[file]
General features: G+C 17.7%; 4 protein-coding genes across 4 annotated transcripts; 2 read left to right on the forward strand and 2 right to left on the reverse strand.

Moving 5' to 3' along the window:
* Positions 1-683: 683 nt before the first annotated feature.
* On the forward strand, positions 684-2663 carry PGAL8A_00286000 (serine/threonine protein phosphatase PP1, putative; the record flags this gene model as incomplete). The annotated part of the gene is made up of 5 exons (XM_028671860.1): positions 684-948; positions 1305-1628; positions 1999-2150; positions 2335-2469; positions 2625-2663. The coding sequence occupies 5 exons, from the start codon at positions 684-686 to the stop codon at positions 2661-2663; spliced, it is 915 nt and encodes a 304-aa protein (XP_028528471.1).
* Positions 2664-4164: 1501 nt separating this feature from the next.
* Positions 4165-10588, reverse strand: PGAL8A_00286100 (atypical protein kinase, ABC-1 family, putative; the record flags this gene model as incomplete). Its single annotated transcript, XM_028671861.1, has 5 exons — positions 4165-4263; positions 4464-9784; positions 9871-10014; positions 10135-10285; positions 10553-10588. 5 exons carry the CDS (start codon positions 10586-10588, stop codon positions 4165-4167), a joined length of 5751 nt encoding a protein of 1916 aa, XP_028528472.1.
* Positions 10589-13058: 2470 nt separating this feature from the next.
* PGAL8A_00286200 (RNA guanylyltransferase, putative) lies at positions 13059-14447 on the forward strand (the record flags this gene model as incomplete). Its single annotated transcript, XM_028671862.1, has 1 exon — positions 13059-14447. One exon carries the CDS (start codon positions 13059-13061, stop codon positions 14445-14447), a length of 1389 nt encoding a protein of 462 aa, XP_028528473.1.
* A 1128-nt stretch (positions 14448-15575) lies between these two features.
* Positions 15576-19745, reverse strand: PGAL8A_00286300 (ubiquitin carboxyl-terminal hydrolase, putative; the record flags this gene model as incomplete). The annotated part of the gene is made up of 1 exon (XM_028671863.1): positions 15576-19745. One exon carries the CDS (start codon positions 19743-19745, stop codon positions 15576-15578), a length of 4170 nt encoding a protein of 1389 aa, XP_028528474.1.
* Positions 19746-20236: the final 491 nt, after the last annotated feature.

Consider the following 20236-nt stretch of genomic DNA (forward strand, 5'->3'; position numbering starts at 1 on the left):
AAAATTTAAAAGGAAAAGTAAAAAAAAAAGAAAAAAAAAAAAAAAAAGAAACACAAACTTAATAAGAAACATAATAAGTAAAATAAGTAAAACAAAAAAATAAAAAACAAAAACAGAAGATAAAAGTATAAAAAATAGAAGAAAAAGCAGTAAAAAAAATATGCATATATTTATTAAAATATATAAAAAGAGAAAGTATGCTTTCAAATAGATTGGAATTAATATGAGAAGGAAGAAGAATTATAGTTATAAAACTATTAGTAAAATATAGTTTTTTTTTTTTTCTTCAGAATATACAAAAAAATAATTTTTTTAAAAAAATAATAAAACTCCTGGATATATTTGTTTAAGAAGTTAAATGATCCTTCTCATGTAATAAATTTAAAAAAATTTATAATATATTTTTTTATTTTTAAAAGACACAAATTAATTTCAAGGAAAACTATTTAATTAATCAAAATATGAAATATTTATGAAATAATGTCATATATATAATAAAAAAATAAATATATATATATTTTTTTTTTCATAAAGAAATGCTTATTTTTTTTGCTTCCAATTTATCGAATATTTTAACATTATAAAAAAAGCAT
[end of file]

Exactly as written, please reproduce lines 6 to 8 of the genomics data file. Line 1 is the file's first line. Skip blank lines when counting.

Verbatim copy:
* Positions 4165-10588, reverse strand: PGAL8A_00286100 (atypical protein kinase, ABC-1 family, putative; the record flags this gene model as incomplete). Its single annotated transcript, XM_028671861.1, has 5 exons — positions 4165-4263; positions 4464-9784; positions 9871-10014; positions 10135-10285; positions 10553-10588. 5 exons carry the CDS (start codon positions 10586-10588, stop codon positions 4165-4167), a joined length of 5751 nt encoding a protein of 1916 aa, XP_028528472.1.
* Positions 10589-13058: 2470 nt separating this feature from the next.
* PGAL8A_00286200 (RNA guanylyltransferase, putative) lies at positions 13059-14447 on the forward strand (the record flags this gene model as incomplete). Its single annotated transcript, XM_028671862.1, has 1 exon — positions 13059-14447. One exon carries the CDS (start codon positions 13059-13061, stop codon positions 14445-14447), a length of 1389 nt encoding a protein of 462 aa, XP_028528473.1.